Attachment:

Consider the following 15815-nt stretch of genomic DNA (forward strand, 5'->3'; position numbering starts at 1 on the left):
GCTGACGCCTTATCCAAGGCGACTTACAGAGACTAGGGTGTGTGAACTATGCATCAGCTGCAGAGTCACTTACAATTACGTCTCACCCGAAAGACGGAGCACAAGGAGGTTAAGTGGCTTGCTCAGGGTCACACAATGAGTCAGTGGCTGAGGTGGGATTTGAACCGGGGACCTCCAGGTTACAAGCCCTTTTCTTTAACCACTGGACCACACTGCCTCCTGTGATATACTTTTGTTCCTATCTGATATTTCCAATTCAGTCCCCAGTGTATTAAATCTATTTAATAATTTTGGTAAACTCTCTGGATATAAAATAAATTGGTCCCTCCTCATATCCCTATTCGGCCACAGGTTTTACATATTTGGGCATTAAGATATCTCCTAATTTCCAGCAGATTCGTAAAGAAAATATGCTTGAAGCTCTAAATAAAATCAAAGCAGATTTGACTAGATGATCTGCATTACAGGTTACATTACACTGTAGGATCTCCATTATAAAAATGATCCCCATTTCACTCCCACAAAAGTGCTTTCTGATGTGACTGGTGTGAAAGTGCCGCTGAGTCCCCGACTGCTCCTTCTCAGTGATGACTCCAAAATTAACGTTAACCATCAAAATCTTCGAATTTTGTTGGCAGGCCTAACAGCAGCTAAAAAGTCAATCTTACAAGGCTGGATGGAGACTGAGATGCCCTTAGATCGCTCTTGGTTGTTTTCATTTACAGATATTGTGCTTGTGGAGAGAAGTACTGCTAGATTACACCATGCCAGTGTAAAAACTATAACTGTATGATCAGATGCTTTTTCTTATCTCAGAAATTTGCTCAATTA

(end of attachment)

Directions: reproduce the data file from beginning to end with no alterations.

Consider the following 15815-nt stretch of genomic DNA (forward strand, 5'->3'; position numbering starts at 1 on the left):
GCTGACGCCTTATCCAAGGCGACTTACAGAGACTAGGGTGTGTGAACTATGCATCAGCTGCAGAGTCACTTACAATTACGTCTCACCCGAAAGACGGAGCACAAGGAGGTTAAGTGGCTTGCTCAGGGTCACACAATGAGTCAGTGGCTGAGGTGGGATTTGAACCGGGGACCTCCAGGTTACAAGCCCTTTTCTTTAACCACTGGACCACACTGCCTCCTGTGATATACTTTTGTTCCTATCTGATATTTCCAATTCAGTCCCCAGTGTATTAAATCTATTTAATAATTTTGGTAAACTCTCTGGATATAAAATAAATTGGTCCCTCCTCATATCCCTATTCGGCCACAGGTTTTACATATTTGGGCATTAAGATATCTCCTAATTTCCAGCAGATTCGTAAAGAAAATATGCTTGAAGCTCTAAATAAAATCAAAGCAGATTTGACTAGATGATCTGCATTACAGGTTACATTACACTGTAGGATCTCCATTATAAAAATGATCCCCATTTCACTCCCACAAAAGTGCTTTCTGATGTGACTGGTGTGAAAGTGCCGCTGAGTCCCCGACTGCTCCTTCTCAGTGATGACTCCAAAATTAACGTTAACCATCAAAATCTTCGAATTTTGTTGGCAGGCCTAACAGCAGCTAAAAAGTCAATCTTACAAGGCTGGATGGAGACTGAGATGCCCTTAGATCGCTCTTGGTTGTTTTCATTTACAGATATTGTGCTTGTGGAGAGAAGTACTGCTAGATTACACCATGCCAGTGTAAAAACTATAACTGTATGATCAGATGCTTTTTCTTATCTCAGAAATTTGCTCAATTA